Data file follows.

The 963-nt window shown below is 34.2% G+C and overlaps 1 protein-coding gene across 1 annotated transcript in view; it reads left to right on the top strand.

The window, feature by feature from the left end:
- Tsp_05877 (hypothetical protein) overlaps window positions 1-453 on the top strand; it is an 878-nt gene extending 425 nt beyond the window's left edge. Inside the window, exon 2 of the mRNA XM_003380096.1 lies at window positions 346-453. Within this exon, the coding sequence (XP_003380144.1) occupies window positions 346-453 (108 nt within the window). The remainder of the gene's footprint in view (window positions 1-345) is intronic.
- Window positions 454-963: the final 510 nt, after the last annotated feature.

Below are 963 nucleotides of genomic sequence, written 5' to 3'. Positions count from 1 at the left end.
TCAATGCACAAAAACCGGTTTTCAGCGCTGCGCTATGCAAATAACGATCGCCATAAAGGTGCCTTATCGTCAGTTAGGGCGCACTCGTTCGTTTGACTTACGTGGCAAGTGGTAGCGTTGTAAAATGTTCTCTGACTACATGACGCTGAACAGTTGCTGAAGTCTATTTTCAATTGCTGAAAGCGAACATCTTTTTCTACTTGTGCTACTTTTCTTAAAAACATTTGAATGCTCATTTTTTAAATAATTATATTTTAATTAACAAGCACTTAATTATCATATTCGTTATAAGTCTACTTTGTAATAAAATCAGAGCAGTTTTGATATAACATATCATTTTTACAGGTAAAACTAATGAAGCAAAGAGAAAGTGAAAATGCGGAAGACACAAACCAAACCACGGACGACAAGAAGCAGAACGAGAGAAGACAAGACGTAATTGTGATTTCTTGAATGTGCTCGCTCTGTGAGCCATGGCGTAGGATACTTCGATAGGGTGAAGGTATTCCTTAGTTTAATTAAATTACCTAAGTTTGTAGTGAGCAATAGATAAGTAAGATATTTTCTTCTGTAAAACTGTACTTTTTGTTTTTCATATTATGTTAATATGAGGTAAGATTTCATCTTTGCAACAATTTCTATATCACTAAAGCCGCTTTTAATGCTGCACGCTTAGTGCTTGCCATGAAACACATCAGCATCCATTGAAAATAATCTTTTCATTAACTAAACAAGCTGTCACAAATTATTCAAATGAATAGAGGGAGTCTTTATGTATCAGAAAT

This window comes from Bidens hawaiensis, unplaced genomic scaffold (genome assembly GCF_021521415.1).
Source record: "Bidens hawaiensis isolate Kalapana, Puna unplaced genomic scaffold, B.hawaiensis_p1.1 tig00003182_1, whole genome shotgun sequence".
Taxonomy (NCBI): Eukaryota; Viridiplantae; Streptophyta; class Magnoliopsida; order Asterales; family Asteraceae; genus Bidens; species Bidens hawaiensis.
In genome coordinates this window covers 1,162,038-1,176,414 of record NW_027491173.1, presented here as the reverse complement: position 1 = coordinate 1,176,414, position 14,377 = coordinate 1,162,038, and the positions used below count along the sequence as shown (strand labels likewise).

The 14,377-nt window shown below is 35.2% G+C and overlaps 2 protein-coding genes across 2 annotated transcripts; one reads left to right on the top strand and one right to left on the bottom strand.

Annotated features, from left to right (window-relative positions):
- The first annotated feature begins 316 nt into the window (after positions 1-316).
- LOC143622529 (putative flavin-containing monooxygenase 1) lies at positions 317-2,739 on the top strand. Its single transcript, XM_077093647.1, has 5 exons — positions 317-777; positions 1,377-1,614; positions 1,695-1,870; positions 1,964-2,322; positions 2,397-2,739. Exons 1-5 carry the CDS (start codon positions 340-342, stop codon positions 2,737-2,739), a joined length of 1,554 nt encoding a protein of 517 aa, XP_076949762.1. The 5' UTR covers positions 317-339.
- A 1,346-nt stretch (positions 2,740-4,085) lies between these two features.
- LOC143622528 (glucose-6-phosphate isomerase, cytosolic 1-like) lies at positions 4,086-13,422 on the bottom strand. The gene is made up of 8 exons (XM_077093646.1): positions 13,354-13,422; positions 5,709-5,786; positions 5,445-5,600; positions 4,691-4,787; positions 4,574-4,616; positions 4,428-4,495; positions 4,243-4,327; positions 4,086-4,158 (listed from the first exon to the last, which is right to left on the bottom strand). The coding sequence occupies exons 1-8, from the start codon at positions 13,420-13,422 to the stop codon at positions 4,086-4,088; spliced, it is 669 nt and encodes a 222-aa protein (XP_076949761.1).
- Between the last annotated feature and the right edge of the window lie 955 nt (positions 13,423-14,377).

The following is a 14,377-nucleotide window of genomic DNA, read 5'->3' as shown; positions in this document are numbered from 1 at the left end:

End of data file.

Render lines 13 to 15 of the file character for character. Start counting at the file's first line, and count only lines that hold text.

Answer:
- The first annotated feature begins 316 nt into the window (after positions 1-316).
- LOC143622529 (putative flavin-containing monooxygenase 1) lies at positions 317-2,739 on the top strand. Its single transcript, XM_077093647.1, has 5 exons — positions 317-777; positions 1,377-1,614; positions 1,695-1,870; positions 1,964-2,322; positions 2,397-2,739. Exons 1-5 carry the CDS (start codon positions 340-342, stop codon positions 2,737-2,739), a joined length of 1,554 nt encoding a protein of 517 aa, XP_076949762.1. The 5' UTR covers positions 317-339.
- A 1,346-nt stretch (positions 2,740-4,085) lies between these two features.